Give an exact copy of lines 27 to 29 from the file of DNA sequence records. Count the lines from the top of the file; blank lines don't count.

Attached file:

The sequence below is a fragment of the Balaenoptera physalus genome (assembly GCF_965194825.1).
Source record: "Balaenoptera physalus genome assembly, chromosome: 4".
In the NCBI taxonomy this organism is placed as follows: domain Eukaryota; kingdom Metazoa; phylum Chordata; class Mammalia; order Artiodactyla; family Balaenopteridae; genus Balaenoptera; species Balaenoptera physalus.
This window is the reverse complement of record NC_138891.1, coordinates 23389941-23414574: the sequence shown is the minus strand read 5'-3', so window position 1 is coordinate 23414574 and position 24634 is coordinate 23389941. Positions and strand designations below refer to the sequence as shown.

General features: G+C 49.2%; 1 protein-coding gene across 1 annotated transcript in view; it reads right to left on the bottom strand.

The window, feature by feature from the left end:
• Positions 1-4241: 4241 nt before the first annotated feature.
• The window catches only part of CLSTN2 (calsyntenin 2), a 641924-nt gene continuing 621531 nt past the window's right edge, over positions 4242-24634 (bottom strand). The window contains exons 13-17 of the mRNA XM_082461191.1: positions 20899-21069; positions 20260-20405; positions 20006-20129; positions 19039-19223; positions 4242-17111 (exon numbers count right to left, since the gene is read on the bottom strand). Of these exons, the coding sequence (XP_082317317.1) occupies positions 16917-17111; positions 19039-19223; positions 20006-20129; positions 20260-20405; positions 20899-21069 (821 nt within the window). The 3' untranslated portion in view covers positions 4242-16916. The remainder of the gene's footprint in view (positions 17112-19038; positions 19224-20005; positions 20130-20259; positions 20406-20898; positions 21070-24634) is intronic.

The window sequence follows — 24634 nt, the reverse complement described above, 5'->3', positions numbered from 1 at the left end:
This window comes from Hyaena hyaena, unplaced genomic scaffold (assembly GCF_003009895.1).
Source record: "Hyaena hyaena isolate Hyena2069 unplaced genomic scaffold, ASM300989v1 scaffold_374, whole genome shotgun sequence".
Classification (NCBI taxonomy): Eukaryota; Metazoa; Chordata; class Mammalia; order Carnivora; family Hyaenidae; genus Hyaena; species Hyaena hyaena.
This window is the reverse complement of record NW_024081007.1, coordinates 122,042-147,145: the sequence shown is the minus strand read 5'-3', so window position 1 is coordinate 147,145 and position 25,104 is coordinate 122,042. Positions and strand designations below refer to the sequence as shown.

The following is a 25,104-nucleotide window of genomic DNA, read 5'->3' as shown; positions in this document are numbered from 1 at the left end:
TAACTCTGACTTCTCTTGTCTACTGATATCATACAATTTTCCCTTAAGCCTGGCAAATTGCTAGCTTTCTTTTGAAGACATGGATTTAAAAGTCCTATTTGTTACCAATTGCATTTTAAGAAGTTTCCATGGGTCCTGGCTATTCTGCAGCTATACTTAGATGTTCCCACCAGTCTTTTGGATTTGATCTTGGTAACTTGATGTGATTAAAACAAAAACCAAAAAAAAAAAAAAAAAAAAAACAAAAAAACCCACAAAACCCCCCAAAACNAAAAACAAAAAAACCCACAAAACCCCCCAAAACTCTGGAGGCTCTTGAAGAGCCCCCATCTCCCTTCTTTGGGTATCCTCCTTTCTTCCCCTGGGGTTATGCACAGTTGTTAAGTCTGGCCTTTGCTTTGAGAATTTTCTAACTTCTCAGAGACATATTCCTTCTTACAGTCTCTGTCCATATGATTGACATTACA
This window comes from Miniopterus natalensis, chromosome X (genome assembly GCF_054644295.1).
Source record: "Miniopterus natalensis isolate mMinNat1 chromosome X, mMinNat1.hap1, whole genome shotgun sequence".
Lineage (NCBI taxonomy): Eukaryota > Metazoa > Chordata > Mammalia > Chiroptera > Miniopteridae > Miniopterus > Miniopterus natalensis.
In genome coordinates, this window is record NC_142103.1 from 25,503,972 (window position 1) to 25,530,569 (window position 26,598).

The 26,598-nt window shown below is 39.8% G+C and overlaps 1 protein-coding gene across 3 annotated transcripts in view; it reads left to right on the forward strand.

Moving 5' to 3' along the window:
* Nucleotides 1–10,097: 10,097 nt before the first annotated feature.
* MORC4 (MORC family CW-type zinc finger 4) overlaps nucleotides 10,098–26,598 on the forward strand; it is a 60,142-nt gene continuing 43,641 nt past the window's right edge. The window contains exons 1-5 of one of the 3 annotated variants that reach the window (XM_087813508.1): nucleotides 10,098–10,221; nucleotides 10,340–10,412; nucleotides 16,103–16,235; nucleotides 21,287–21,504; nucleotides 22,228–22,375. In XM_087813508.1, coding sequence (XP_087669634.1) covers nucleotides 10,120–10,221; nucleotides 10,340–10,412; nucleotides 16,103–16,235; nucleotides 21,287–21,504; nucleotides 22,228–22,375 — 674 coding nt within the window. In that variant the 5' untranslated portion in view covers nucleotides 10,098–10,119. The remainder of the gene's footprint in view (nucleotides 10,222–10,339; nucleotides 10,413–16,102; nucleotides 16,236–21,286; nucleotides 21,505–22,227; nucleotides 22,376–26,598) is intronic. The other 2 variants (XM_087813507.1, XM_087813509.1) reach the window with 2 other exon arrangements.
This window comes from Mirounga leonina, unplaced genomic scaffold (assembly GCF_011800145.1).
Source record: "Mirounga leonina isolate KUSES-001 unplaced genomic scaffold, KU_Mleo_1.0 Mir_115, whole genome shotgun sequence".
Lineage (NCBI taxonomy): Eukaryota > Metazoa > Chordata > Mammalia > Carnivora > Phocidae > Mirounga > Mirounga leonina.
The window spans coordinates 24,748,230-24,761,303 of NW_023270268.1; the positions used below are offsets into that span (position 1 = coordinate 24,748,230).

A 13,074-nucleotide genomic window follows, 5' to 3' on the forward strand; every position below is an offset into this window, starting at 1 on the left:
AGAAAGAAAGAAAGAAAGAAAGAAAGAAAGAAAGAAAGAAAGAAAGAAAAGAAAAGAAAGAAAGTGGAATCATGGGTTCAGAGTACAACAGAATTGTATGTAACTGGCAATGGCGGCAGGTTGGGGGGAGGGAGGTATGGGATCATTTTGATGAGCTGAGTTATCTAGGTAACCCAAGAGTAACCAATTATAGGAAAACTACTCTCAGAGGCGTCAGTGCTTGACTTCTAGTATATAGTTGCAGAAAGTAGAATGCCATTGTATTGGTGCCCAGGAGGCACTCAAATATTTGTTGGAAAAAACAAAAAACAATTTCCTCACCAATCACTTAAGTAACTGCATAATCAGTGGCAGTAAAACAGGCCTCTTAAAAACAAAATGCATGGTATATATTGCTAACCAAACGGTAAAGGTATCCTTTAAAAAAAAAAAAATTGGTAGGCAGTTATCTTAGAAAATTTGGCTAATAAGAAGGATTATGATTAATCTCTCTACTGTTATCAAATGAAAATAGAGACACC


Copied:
The window spans coordinates 24,748,230-24,761,303 of NW_023270268.1; the positions used below are offsets into that span (position 1 = coordinate 24,748,230).

A 13,074-nucleotide genomic window follows, 5' to 3' on the forward strand; every position below is an offset into this window, starting at 1 on the left:
AGAAAGAAAGAAAGAAAGAAAGAAAGAAAGAAAGAAAGAAAGAAAGAAAAGAAAAGAAAGAAAGTGGAATCATGGGTTCAGAGTACAACAGAATTGTATGTAACTGGCAATGGCGGCAGGTTGGGGGGAGGGAGGTATGGGATCATTTTGATGAGCTGAGTTATCTAGGTAACCCAAGAGTAACCAATTATAGGAAAACTACTCTCAGAGGCGTCAGTGCTTGACTTCTAGTATATAGTTGCAGAAAGTAGAATGCCATTGTATTGGTGCCCAGGAGGCACTCAAATATTTGTTGGAAAAAACAAAAAACAATTTCCTCACCAATCACTTAAGTAACTGCATAATCAGTGGCAGTAAAACAGGCCTCTTAAAAACAAAATGCATGGTATATATTGCTAACCAAACGGTAAAGGTATCCTTTAAAAAAAAAAAAATTGGTAGGCAGTTATCTTAGAAAATTTGGCTAATAAGAAGGATTATGATTAATCTCTCTACTGTTATCAAATGAAAATAGAGACACC